Then when the last, the closing hour draws nigh,

And earth recedes before my swimming eye;
When trembling on the doubtful edge of fate
I stand, and stretch my view to either state;
Teach me to quit this transitory scene
With decent triumph and a look serene;
Teach me to fix my ardent hopes on high,
And, having liv'd to thee, in thee to die.

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Thy providence my life sustain'd,

And all my wants redress'd, When in the silent womb I lay,

And hung upon the breast. To all my weak complaints and cries Thy mercy lent an ear, Ere yet my feeble thoughts had learnt To form themselves in pray'r. Unnumber'd comforts to my soul

Thy tender care bestow'd, Before my infant heart conceiv'd

From whom those comforts flow'd. When in the slipp'ry paths of youth With heedless steps I ran, Thine arm unseen convey'd me safe, And led me up to man.

Through hidden dangers, toils, and deaths,
It gently clear'd my way,
And through the pleasing snares of vice,
More to be fear'd than they.

When worn with sickness, oft hast thou
With health renew'd my face,
And when in sins and sorrows sunk,
Reviv'd my soul with grace.
Thy bounteous hand with worldly bliss
Has made my cup run o'er,
And in a kind and faithful friend

Has doubled all my store.


Ten thousand thousand precious gifts
My daily thanks employ,
Nor is the least a cheerful heart,
That tastes those gifts with joy.
Through every period of life
Thy goodness I'll pursue;
And after death in distant worlds
The glorious theme renew.
When nature fails, and day and night
Divide thy works no more,
My ever grateful heart, O Lord,
Thy mexey shall adore.
Through all eternity to Thee
A joyful song I'll raise,
For Oeternity's too short
To utter all thy praise.

$5 Hymn on Providence. Addison: THE Lord my pasture shall prepare, And feed me with a shepherd's care: His presence shall my wants supply, And guard me with a watchful eye; My noon-day walks he shall attend, And all my inidnight hours defend. When in the sultry glebe I faint, Or on the thirsty mountains pant; To fertile vales, and dewy meads, My weary wand'ring steps he leads ; Where peaceful rivers, soft and slow, Amid the verdant landskip flow.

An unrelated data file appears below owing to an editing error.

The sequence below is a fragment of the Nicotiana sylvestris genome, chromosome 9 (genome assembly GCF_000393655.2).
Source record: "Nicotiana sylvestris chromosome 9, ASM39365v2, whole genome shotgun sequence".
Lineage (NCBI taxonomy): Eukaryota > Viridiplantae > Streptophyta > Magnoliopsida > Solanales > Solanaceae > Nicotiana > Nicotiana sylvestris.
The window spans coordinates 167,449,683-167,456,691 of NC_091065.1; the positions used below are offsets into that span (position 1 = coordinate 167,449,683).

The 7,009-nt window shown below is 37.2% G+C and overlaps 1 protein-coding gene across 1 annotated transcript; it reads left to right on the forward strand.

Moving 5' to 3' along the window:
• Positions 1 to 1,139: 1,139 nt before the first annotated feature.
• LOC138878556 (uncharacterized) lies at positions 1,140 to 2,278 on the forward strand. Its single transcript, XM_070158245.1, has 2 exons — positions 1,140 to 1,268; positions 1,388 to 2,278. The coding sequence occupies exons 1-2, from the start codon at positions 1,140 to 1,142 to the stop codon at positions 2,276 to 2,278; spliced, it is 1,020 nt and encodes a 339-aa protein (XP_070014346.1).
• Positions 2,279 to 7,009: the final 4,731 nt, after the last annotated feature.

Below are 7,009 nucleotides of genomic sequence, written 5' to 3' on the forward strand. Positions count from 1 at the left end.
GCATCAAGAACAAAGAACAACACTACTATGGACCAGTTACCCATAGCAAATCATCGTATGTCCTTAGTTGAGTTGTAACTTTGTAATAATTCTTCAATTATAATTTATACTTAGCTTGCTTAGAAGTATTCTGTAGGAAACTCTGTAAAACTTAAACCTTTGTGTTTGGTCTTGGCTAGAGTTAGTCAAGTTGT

Tho' in the paths of Death I tread,
With gloomy horrors overspread,
My stedfast heart shall fear no ill,
For thou, O Lord, art with me still;
Thy friendly crook shall give me aid,
And guide me through the dreadful shade.
Tho' in á bare and rugged way,
Through devious lonely wilds I stray,
Thy bounty shall my pains beguile :
The barren wilderness shall smile,
With sudden greens and herbage crown'd;
And streams shall murmur all around.

$6. Another Hymn, from the beginning of the 19th Psalm. Addison.

THE spacious firmament on high, With all the blue ethereal sky, And spangled Heavens, a shining frame, Their great Original proclaim. Th' unwearied sun, from day to day, Does his Creator's pow'r display, And publishes to every land The work of an Almighty hand. Soon as the evening shades prevail, The moon takes up the wond'rous tale, And nightly to the list'ning earth, Repeats the story of her birth: Whilst all the stars that round her burn, And all the planets in their turn,